The importance of three centuries of land-use change for the global and regional terrestrial carbon cycle
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- Van Minnen, J.G., Klein Goldewijk, K., Stehfest, E. et al. Climatic Change (2009) 97: 123. doi:10.1007/s10584-009-9596-0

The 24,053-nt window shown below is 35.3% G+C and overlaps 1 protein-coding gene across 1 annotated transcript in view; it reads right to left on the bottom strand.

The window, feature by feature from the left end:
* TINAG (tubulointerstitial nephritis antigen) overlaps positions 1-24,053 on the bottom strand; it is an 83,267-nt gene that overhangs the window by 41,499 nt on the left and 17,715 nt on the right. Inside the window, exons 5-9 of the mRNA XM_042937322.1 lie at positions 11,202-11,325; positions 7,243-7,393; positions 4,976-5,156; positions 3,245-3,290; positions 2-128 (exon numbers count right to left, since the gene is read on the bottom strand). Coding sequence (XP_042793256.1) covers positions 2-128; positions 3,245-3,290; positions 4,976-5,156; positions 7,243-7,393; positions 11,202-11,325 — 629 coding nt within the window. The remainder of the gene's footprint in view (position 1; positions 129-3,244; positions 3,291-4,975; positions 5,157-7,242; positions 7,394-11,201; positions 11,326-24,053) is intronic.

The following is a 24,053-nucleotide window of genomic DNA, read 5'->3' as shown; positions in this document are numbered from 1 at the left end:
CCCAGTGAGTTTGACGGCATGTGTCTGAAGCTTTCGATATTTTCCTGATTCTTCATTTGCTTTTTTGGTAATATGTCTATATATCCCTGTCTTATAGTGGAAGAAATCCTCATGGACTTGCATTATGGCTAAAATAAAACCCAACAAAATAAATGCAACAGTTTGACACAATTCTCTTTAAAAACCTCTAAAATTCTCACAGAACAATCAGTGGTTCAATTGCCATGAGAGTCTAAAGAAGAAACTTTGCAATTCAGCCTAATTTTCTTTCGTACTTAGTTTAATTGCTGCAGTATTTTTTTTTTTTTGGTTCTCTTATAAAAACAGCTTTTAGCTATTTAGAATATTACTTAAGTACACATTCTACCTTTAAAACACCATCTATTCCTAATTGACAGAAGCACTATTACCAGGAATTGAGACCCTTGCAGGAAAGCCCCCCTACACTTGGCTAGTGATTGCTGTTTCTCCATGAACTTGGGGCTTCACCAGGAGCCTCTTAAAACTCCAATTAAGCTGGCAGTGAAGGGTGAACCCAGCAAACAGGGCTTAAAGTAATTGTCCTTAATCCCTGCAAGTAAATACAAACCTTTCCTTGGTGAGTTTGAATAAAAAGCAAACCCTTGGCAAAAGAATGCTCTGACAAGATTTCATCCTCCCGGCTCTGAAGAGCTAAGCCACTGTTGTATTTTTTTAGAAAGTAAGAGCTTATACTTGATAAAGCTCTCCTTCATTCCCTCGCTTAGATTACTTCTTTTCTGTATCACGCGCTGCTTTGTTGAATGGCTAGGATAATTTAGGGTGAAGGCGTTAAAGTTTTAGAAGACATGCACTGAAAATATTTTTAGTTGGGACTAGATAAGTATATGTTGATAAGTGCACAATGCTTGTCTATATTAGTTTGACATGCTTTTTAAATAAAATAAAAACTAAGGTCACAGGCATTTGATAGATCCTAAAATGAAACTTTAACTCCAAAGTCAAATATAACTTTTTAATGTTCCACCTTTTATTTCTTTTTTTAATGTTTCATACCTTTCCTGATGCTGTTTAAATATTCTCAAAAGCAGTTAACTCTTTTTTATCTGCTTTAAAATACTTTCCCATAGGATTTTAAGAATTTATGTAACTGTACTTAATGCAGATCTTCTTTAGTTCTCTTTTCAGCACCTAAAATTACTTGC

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Large amounts of carbon (C) have been released into the atmosphere over the past centuries. Less than half of this C stays in the atmosphere. The remainder is taken up by the oceans and terrestrial ecosystems. Where does the C come from and where and when does this uptake occur? We address these questions by providing new estimates of regional land-use emissions and natural carbon fluxes for the 1700–2000 period, simultaneously considering multiple anthropogenic (e.g. land and energy demand) and biochemical factors in a geographically explicit manner. The observed historical atmospheric CO2 concentration profile for the 1700 to 2000 period has been reproduced well. The terrestrial natural biosphere has been a major carbon sink, due to changes in climate, atmospheric CO2, nitrogen and management. Due to land-use change large amounts of carbon have been emitted into the atmosphere. The net effect was an emission of 35 Pg C into the atmosphere for the 1700 to 2000 period. If land use had remained constant at its distribution in 1700, then the terrestrial C uptake would have increased by 142 Pg C. This overall difference of including or excluding land-use changes (i.e. 177 Pg C) comes to more than half of the historical fossil-fuel related emissions of 308 Pg C. Historically, global land-use emissions were predominantly caused by the expansion of cropland and pasture, while wood harvesting (for timber and fuel wood) only played a minor role. These findings are robust even when changing some of the important drivers like the extent of historical land-use changes. Under varying assumptions, land-use emissions over the past three centuries could have increased up to 20%, but remained significantly lower than from other sources. Combining the regional land-use and natural C fluxes, North America and Europe were net C sources before 1900, but turned into sinks during the twentieth century. Nowadays, these fluxes are a magnitude smaller than energy- and industry-related emissions. Tropical regions were C neutral prior to 1950, but then accelerated deforestation turned these regions into major C sources. The energy- and industry-related emissions are currently increasing in many tropical regions, but are still less than the land-use emissions. Based on the presented relevance of the land-use and natural fluxes for the historical C cycle and the significance of fossil-fuel emissions nowadays, there is a need for an integrated approach for energy, nature and land use in evaluating possible climate change mitigation policies.